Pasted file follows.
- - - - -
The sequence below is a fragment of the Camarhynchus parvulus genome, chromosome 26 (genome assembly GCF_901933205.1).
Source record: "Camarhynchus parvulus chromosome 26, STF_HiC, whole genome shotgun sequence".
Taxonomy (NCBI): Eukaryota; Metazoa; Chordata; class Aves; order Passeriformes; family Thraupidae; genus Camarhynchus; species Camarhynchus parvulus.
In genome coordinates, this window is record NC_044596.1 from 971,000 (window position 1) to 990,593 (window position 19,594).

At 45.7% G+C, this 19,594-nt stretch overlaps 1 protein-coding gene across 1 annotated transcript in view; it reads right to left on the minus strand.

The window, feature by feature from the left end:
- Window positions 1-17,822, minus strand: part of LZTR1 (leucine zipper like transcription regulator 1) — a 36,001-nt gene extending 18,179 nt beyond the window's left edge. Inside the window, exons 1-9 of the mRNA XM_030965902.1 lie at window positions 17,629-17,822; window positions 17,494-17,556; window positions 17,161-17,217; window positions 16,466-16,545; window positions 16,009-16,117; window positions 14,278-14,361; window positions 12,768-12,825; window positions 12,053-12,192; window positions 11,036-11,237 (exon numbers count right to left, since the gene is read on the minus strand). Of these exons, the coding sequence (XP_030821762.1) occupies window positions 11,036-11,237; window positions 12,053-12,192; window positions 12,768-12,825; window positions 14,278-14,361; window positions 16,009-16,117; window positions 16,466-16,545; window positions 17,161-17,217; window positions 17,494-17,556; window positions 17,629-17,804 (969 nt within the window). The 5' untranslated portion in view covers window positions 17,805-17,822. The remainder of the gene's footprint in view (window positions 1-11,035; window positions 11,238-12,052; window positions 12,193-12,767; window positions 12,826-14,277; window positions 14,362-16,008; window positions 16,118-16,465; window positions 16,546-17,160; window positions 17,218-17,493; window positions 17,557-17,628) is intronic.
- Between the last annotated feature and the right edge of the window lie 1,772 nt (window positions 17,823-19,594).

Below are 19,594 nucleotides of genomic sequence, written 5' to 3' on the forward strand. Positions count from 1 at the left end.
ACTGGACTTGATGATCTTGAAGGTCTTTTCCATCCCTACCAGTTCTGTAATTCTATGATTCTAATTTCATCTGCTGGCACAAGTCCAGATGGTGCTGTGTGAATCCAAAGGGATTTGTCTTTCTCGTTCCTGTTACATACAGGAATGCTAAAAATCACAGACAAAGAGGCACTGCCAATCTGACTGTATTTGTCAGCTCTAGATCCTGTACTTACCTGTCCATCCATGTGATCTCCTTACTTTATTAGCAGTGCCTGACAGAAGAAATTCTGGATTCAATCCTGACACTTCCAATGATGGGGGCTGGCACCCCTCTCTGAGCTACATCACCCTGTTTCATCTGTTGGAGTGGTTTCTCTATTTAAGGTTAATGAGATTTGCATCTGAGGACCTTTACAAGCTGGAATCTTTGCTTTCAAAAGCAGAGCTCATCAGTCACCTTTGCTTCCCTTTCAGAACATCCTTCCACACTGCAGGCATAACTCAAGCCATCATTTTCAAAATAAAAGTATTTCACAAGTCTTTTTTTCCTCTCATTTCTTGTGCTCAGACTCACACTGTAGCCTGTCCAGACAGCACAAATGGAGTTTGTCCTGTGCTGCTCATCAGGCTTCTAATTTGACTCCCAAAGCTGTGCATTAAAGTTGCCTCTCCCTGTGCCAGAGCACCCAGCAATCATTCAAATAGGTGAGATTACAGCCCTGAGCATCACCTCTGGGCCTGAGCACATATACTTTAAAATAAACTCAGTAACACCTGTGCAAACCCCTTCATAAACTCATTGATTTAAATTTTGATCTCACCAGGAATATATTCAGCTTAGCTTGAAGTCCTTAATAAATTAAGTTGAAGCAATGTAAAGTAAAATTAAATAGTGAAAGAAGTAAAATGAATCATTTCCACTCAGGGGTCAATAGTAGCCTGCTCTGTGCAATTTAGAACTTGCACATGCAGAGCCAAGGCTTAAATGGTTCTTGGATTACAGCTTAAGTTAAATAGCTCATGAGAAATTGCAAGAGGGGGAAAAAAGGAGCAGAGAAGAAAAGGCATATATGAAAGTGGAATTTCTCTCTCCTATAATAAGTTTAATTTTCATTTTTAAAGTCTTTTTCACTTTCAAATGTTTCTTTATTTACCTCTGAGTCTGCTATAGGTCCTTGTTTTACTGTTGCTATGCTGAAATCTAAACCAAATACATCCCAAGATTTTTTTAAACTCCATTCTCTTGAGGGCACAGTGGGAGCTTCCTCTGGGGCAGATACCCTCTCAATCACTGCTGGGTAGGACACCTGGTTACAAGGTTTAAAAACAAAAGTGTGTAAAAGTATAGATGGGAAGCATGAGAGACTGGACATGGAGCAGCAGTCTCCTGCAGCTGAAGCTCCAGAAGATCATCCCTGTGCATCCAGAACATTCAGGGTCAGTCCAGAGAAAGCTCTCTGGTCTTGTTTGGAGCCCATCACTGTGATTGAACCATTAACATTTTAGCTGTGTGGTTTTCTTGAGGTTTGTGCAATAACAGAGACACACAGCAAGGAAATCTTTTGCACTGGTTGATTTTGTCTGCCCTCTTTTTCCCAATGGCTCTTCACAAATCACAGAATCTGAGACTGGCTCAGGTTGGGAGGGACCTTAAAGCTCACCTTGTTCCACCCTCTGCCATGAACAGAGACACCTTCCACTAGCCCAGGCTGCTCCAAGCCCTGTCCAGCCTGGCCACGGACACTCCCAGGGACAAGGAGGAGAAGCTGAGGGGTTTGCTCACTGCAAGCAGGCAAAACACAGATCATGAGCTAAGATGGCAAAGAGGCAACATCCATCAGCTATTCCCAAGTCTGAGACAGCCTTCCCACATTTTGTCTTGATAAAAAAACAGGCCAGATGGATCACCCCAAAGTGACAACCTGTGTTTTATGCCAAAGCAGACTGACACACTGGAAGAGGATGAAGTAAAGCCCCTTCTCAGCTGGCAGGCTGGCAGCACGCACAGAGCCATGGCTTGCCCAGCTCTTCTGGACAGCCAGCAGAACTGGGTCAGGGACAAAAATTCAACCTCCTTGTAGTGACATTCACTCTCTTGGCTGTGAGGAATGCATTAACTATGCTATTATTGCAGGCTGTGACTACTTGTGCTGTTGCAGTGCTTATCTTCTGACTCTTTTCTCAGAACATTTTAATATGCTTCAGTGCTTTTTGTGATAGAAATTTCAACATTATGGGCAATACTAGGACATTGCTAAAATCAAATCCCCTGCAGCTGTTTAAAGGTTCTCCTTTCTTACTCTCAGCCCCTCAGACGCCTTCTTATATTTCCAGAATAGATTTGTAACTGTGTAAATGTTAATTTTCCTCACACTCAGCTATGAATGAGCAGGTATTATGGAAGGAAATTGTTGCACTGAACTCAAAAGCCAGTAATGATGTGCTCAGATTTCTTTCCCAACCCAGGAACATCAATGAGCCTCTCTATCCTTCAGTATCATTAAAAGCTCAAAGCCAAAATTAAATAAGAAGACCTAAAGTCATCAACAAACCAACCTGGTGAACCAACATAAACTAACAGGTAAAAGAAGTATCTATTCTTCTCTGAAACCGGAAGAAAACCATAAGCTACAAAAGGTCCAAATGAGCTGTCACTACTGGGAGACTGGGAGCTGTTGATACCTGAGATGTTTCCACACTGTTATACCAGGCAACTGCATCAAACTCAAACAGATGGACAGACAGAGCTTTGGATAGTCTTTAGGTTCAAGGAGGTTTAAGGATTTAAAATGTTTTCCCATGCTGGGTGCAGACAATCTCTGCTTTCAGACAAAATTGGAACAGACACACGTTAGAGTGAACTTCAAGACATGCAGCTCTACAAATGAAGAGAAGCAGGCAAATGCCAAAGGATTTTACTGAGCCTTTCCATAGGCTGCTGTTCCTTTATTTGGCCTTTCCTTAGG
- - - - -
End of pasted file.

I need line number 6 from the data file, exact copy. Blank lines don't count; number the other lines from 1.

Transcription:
The window, feature by feature from the left end: